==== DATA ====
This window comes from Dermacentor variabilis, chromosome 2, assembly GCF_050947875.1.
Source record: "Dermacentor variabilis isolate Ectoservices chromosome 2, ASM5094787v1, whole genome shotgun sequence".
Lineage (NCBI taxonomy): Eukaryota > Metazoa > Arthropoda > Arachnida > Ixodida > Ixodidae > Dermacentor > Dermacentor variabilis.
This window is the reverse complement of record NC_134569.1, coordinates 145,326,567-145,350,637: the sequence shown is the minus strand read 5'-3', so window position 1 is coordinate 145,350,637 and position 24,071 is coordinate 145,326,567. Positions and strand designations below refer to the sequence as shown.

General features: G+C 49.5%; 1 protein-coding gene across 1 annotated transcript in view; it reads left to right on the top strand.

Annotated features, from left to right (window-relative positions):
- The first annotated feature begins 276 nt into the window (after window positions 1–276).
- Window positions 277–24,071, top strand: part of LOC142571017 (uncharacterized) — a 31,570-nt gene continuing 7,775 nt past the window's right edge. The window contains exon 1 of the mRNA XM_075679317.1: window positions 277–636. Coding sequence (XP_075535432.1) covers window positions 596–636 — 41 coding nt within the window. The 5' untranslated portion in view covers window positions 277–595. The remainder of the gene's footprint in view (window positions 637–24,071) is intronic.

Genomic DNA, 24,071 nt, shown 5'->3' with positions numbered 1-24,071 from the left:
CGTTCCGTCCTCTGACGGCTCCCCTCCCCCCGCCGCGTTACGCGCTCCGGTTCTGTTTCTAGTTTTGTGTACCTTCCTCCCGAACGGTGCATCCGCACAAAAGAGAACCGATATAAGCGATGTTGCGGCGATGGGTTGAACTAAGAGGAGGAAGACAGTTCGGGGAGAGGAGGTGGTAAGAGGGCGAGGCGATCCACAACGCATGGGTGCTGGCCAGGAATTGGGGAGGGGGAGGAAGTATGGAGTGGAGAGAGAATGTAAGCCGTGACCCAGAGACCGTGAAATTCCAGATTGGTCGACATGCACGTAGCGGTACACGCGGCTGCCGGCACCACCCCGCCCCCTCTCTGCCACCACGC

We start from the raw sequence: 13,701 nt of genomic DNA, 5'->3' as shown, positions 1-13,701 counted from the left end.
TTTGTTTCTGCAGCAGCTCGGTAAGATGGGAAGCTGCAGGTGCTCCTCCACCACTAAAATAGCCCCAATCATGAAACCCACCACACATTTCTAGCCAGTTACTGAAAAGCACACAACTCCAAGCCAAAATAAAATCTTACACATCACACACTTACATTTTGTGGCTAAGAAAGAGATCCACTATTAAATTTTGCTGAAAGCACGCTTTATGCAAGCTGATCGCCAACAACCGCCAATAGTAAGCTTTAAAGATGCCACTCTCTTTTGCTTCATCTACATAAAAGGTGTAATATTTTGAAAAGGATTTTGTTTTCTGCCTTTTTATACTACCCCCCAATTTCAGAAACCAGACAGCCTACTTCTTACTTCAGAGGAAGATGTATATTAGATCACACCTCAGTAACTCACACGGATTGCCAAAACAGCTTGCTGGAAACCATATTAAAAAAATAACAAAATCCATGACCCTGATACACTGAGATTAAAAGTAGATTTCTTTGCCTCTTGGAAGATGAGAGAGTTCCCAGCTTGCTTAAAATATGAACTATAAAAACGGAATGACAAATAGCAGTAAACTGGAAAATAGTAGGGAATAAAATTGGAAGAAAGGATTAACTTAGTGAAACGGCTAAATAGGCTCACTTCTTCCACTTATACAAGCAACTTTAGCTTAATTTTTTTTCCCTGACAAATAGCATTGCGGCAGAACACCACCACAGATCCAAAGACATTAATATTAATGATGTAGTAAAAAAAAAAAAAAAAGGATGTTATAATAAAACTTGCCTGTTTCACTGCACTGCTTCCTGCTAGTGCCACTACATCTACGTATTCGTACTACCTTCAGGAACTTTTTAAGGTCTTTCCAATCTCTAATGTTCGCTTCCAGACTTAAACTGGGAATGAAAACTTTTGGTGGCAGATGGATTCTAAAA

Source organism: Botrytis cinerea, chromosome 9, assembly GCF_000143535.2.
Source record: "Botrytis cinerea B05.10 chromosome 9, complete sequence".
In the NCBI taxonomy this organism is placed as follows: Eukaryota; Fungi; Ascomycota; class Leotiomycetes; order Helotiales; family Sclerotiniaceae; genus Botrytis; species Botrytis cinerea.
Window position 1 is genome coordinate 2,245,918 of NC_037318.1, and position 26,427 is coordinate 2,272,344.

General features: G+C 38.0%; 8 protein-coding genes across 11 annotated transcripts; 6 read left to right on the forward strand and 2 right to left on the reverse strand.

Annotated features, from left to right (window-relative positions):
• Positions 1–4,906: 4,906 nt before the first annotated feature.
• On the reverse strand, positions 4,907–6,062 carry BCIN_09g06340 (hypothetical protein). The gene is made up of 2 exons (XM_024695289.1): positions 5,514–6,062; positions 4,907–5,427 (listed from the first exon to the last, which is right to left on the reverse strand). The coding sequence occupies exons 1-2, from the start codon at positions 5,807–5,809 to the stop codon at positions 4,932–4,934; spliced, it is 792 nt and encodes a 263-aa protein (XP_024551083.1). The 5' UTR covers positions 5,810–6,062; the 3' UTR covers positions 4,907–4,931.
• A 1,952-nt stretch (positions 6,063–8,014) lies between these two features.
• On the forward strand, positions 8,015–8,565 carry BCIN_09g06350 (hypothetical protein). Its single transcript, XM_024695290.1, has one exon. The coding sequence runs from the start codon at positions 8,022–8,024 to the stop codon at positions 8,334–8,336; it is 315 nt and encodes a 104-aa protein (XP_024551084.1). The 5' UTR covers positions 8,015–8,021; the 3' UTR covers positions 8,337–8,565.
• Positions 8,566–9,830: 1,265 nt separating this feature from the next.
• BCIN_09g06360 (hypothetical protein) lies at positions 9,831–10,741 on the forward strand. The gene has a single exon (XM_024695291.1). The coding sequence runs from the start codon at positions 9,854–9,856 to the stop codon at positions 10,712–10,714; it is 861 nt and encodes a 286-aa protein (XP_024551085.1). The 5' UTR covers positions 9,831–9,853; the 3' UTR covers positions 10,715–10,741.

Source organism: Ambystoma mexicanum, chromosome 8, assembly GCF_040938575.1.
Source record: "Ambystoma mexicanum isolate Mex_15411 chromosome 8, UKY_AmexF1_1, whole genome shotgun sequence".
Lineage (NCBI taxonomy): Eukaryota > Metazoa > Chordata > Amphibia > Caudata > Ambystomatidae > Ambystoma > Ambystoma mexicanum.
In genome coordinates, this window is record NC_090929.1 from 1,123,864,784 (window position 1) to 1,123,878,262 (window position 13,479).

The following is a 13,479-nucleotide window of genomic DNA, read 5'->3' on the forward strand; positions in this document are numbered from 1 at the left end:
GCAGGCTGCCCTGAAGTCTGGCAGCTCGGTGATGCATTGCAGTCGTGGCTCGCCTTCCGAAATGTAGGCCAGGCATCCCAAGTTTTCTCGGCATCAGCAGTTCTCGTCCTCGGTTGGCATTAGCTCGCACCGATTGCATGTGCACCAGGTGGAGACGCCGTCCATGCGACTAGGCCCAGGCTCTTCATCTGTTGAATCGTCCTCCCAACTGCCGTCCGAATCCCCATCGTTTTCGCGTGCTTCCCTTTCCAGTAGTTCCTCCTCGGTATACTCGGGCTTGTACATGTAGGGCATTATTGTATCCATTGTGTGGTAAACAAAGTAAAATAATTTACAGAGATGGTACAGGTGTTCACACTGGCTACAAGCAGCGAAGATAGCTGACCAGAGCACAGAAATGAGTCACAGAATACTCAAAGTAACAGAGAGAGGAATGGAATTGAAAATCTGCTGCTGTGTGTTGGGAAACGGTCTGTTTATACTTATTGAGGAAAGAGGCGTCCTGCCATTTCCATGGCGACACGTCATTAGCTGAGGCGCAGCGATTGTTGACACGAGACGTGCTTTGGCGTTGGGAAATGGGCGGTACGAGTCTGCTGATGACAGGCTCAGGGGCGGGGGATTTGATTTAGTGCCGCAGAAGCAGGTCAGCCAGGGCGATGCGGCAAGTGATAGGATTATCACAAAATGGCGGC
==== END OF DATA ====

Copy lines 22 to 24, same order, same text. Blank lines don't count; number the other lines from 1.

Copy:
• On the forward strand, positions 8,015–8,565 carry BCIN_09g06350 (hypothetical protein). Its single transcript, XM_024695290.1, has one exon. The coding sequence runs from the start codon at positions 8,022–8,024 to the stop codon at positions 8,334–8,336; it is 315 nt and encodes a 104-aa protein (XP_024551084.1). The 5' UTR covers positions 8,015–8,021; the 3' UTR covers positions 8,337–8,565.
• Positions 8,566–9,830: 1,265 nt separating this feature from the next.
• BCIN_09g06360 (hypothetical protein) lies at positions 9,831–10,741 on the forward strand. The gene has a single exon (XM_024695291.1). The coding sequence runs from the start codon at positions 9,854–9,856 to the stop codon at positions 10,712–10,714; it is 861 nt and encodes a 286-aa protein (XP_024551085.1). The 5' UTR covers positions 9,831–9,853; the 3' UTR covers positions 10,715–10,741.